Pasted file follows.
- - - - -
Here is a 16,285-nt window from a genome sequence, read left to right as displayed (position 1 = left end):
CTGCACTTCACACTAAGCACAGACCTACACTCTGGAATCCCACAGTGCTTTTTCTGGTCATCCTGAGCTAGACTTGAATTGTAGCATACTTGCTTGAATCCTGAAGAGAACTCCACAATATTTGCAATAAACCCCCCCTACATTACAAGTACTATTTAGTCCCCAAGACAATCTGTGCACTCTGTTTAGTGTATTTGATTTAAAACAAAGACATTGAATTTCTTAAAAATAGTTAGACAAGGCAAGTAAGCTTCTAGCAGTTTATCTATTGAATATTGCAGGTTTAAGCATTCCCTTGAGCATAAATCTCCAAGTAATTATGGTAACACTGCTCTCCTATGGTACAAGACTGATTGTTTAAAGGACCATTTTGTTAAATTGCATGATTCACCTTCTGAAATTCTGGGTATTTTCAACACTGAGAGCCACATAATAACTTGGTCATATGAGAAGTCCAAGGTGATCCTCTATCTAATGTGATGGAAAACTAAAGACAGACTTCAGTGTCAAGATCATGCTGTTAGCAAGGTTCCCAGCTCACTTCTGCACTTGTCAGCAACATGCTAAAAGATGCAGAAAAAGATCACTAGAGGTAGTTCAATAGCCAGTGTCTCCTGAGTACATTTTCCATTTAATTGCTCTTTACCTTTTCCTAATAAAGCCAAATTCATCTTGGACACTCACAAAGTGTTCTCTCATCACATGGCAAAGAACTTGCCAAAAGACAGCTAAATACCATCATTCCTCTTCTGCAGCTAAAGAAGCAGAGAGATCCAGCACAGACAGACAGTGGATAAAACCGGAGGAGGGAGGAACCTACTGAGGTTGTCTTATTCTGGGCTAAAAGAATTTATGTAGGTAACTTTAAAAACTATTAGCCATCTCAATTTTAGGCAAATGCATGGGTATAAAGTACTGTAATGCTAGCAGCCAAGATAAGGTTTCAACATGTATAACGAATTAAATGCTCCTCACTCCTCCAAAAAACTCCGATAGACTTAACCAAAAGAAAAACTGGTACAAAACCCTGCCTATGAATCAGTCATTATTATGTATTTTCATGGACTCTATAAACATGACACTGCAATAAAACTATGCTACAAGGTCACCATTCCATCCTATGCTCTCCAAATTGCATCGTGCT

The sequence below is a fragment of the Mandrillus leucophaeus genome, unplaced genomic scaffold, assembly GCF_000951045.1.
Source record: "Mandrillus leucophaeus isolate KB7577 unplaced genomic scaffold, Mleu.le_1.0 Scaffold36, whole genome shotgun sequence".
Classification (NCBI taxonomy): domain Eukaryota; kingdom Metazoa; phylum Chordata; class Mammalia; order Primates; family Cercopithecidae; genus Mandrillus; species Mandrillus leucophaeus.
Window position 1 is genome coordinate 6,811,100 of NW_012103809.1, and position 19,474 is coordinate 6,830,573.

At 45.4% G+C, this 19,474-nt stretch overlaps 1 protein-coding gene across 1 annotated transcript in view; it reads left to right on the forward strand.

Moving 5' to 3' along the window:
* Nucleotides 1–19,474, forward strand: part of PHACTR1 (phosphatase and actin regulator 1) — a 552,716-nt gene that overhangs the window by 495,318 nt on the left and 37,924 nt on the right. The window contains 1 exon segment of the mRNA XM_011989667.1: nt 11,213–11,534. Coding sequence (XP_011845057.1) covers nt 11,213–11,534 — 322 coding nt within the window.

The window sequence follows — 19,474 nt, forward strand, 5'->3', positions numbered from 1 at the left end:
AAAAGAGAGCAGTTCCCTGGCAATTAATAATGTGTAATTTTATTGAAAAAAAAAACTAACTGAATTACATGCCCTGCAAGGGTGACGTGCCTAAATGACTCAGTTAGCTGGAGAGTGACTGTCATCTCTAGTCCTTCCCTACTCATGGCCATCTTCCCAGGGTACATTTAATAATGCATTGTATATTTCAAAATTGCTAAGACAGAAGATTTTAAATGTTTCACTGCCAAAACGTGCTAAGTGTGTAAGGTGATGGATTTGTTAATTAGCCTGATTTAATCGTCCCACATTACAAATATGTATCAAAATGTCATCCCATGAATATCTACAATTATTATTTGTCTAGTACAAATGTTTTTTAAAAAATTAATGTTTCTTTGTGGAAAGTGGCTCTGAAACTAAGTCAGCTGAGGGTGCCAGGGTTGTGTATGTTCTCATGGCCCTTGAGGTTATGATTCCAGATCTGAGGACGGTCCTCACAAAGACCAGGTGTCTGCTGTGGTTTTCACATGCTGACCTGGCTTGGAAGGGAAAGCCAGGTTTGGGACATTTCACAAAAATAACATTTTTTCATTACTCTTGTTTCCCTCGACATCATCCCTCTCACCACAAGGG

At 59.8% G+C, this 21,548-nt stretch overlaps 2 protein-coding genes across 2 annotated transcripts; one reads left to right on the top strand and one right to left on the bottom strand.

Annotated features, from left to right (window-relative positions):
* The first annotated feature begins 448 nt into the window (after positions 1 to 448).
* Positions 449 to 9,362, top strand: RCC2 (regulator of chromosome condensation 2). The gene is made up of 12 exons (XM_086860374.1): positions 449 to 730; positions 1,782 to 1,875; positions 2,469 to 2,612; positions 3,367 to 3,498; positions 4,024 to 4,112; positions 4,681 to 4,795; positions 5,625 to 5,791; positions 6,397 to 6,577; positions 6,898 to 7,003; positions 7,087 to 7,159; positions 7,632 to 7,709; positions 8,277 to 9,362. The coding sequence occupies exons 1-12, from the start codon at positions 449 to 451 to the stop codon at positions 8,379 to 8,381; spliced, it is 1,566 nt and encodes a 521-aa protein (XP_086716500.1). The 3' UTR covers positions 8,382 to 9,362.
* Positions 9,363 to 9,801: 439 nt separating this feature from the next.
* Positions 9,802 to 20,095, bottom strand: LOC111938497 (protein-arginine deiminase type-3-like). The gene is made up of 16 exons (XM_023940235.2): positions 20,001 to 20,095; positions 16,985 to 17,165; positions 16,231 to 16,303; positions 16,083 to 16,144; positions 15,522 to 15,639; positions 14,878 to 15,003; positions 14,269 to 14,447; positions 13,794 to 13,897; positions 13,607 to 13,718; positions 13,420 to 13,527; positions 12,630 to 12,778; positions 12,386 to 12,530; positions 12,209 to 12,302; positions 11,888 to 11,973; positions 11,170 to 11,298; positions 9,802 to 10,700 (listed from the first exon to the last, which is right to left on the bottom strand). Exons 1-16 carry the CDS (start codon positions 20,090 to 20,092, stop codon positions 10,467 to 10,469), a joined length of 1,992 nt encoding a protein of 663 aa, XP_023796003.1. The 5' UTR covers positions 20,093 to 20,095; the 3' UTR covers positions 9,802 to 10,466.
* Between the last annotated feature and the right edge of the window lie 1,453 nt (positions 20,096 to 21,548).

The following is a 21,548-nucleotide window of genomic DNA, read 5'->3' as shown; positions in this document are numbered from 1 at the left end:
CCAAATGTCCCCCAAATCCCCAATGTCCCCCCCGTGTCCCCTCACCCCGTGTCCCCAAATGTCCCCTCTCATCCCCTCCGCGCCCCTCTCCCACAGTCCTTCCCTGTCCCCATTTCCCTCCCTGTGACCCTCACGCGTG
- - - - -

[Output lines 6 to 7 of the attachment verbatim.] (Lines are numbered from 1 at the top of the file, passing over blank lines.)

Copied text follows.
Window position 1 is genome coordinate 6,811,100 of NW_012103809.1, and position 19,474 is coordinate 6,830,573.

At 45.4% G+C, this 19,474-nt stretch overlaps 1 protein-coding gene across 1 annotated transcript in view; it reads left to right on the forward strand.